Age-associated Changes in beta-Adrenergic Modulation on Rat Cardiac Excitation-Contraction Coupling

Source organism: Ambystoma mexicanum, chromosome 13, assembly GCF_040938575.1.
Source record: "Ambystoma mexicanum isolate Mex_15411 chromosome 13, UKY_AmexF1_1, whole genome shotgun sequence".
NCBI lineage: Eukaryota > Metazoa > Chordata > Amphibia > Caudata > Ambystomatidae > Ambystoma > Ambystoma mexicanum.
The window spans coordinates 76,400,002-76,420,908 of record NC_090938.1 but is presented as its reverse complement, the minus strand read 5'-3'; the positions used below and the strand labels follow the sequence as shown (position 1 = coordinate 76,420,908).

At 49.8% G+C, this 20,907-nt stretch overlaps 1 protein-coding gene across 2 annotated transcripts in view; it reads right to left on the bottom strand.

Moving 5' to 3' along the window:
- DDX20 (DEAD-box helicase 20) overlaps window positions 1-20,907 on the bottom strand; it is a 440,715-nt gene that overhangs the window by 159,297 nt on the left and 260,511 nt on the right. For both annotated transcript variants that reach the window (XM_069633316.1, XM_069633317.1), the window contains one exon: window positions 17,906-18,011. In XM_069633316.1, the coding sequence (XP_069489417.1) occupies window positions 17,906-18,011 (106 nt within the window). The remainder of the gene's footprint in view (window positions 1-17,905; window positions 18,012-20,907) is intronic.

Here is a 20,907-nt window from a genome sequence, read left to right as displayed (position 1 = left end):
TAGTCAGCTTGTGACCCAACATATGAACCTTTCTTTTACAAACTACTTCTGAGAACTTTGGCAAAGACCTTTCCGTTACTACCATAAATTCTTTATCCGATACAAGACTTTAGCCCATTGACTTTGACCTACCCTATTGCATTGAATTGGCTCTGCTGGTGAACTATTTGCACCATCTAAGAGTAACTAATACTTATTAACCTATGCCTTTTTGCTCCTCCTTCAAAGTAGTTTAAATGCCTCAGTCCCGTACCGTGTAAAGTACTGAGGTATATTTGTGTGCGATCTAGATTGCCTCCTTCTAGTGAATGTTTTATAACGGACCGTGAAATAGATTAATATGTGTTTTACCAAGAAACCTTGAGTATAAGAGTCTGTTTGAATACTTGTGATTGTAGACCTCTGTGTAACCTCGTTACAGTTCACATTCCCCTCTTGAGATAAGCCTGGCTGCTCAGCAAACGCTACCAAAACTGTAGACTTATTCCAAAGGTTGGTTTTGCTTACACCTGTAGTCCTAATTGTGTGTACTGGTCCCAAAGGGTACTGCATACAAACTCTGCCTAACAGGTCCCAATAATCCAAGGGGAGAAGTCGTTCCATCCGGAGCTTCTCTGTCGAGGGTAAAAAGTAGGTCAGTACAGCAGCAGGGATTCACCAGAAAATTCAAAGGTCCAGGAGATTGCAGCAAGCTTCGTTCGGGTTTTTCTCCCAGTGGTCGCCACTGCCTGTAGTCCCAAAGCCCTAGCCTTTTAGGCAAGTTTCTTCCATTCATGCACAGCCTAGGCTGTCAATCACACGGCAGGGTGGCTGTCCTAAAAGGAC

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Previous studies have demonstrated that the ability of beta-adrenergic receptor (betaAR) stimulation to increase cardiac contractility declines with aging. In the present study, the control mechanisms of excitation-contraction (EC) coupling, including calcium current (ICa), cytosolic Ca2+ (Ca2+i) transient and contraction in response to betaAR stimulation were investigated in ventricular myocytes isolated from rat hearts of a broad age range (2, 6-8, and 24 mo). While the baseline contractile performance and the Ca2+i transient did not differ markedly among cells from hearts of all age groups, the responses of the Ca (2+)i transient and contraction to beta-adrenergic stimulation by norepinephrine (NE) diminished with aging: the threshold concentration and the ED50 increased in rank order with aging; the maximum responses of contraction and Ca2+i transient decreased with aging. Furthermore, the efficacy of betaAR stimulation to increase ICa was significantly reduced with aging, and the diminished responses of the contraction and Ca (2+)i transient amplitudes to NE were proportional to the reductions in the ICa response. These findings suggest that the observed age-associated reduction in betaAR modulation of the cardiac contraction is, in part at least, due to a deficit in modulation of Ca2+i, particularly the activity of L-type calcium channels. (J. Clin. Invest. 1994. 94:2051-2059.) Key words: aging. beta-adrenergic receptor. calcium current. cytosolic calcium. contraction

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